All four of these songs are songs of joy, bursting forth in a time of great difficulty, as if to say, it is time for a song of joy! We have sung the blues for centuries, but now it is a time of celebration! God is on the move!

In today’s Scripture passage there are words and phrases that would hold particularly joyful meaning at the time of the birth of Jesus – a horn of salvation (verse 69), and the oath he swore to our father Abraham (verse 73). These refer to Jesus and his standing as the Messiah. In the next part of the passage there are words and phrases that refer to John the Baptist – a prophet of the Most High and you will go on before the Lord to prepare the way for him (verse 76). There are also words rich with theological meaning – salvation (verse 71), mercy and covenant, (both found in verse 72), forgiveness (verse 77), and peace (verse 79). The words and phrases in this passage are testimony that God was on the move, that something great was about to take place, and that the course of history would be forever changed.

3. Let God help you Sing for Joy!

I have always wished I could sing. Music is such a powerful gift, and the gift of a great singing voice is a great gift, I believe. One of my favorite and most enduring memories of Christmas is hearing my father, who had a beautiful tenor voice, singing O Holy Night.

The story behind that great song is really fascinating. In 1847, Placide Cappeau de Roquemaure was the commissionaire of wines in a small French town. He was a poet and was not a person who was interested in church, so he was most likely surprised when the local priest asked him to write a poem for Christmas mass.

He used Luke’s gospel as a guide and imagined what the events of that night in Bethlehem must have been like. Soon, he had completed the Cantique de Noel. He decided that it must be more than a poem, that it needed music, so he asked one of his friends, Adolphe Charles Adams to compose music for the piece. He was a well-known musician at the time and received many requests to write music. His work was well received by his friend and the priest, so only three weeks later it was performed at a midnight mass on Christmas Eve.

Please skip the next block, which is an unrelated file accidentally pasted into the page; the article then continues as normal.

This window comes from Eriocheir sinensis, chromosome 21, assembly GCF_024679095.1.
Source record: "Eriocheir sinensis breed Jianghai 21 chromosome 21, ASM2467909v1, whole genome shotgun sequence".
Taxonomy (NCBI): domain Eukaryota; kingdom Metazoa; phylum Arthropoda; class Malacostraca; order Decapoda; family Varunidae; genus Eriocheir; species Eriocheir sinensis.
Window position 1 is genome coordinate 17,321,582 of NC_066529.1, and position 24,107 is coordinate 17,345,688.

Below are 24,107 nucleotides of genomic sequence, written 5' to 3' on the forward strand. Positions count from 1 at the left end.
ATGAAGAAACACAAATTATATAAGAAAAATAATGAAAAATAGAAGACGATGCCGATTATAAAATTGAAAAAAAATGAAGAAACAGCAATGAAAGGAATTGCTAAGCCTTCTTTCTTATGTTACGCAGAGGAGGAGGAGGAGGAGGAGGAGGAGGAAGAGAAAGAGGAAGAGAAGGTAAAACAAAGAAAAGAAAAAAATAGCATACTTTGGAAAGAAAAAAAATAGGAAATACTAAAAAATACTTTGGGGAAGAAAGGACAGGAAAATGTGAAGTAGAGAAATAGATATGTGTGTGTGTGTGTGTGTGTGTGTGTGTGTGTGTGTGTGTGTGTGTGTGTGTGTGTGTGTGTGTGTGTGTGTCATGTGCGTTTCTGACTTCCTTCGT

The song quickly became popular, but then things changed. When Cappeau left the church to become part of the socialist movement and when church leaders realized that Adams did not share the Christian faith, the song was denounced by the church and they declared it was not fit to be used in worship.

Around a decade later an American writer named John Sullivan Dwight brought the song to the attention of an American audience by publishing it is his own magazine. Dwight was an abolitionist and was especially moved by the third verse of the song – truly he taught us to love one another; his law is love and his gospel is peace. Chains shall he break, for the slave is our brother; and in his name all oppression shall cease.

In France, thought the song had been banned from the church for close to twenty years, many people still sang it in their homes. Legend tells us that on Christmas Eve of 1871, in the midst of fighting between the armies of Germany and France, a French soldier suddenly climbed out of the trench where he was stationed and began to sing Minuit, Chretiens, c’est l’heure solennelle ou L’Homme Dieu descendit jusqu’a nous, the opening words to Cantique de Noel.

When he finished singing, a German soldier climbed from his trench to sing in return Vom Himmel noch, da komm’ ich her. Ich bring’ euch gute neue Mar, Der guten Mar bring’ ich so viel, Davon ich sing’n und sagen will, the beginning of Martin Luther’s hymn From Heaven Above to Earth I Come. The story continues by telling that for the next twenty-four hours there was no fighting, in honor of Christmas day.

On Christmas Eve of 1906, Reginald Fessenden, who had worked with Thomas Edison, picked up a microphone and, for the first time in history, broadcast the human voice over the airways. He read the Christmas story from the second chapter of Luke, and upon completion, picked up a violin and played O Holy Night, making it the first song ever broadcast across the airwaves. http://www.beliefnet.com/Entertainment/Movies/The-Nativity-Story/The-Amazing-Story-Of-O-Holy- Night.aspx

I love that story, because it reflects the many twists and turns of the history of O Holy Night, a twisting and turning journey that is much like our own lives.

Some of us need a new song. Some of us have been singing a sad song for far too long. Some of us need to sing a song of joy. Allow this Advent to be the time when God gives to you a song of joy!